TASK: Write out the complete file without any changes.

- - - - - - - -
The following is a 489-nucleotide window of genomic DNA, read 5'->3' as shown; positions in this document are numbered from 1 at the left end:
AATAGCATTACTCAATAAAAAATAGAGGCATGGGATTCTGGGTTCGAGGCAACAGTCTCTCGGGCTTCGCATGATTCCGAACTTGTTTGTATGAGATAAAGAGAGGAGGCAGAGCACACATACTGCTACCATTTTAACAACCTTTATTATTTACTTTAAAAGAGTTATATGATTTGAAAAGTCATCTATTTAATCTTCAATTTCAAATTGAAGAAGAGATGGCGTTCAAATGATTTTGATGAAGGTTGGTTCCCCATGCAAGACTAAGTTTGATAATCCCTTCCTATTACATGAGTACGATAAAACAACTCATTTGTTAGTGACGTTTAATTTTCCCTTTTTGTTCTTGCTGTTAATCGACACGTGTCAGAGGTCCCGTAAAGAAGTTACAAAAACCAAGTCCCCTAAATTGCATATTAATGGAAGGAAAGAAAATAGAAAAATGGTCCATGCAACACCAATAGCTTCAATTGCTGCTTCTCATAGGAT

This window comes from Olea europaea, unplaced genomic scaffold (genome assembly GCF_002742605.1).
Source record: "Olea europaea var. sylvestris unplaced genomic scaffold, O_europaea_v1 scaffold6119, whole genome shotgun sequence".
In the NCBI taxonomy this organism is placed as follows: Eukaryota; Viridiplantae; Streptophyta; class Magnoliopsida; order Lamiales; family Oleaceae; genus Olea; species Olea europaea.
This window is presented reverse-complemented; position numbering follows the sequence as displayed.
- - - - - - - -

The following is a 489-nucleotide window of genomic DNA, read 5'->3' as shown; positions in this document are numbered from 1 at the left end:
AATAGCATTACTCAATAAAAAATAGAGGCATGGGATTCTGGGTTCGAGGCAACAGTCTCTCGGGCTTCGCATGATTCCGAACTTGTTTGTATGAGATAAAGAGAGGAGGCAGAGCACACATACTGCTACCATTTTAACAACCTTTATTATTTACTTTAAAAGAGTTATATGATTTGAAAAGTCATCTATTTAATCTTCAATTTCAAATTGAAGAAGAGATGGCGTTCAAATGATTTTGATGAAGGTTGGTTCCCCATGCAAGACTAAGTTTGATAATCCCTTCCTATTACATGAGTACGATAAAACAACTCATTTGTTAGTGACGTTTAATTTTCCCTTTTTGTTCTTGCTGTTAATCGACACGTGTCAGAGGTCCCGTAAAGAAGTTACAAAAACCAAGTCCCCTAAATTGCATATTAATGGAAGGAAAGAAAATAGAAAAATGGTCCATGCAACACCAATAGCTTCAATTGCTGCTTCTCATAGGAT

This window comes from Olea europaea, unplaced genomic scaffold (genome assembly GCF_002742605.1).
Source record: "Olea europaea var. sylvestris unplaced genomic scaffold, O_europaea_v1 scaffold6119, whole genome shotgun sequence".
In the NCBI taxonomy this organism is placed as follows: Eukaryota; Viridiplantae; Streptophyta; class Magnoliopsida; order Lamiales; family Oleaceae; genus Olea; species Olea europaea.
This window is presented reverse-complemented; position numbering follows the sequence as displayed.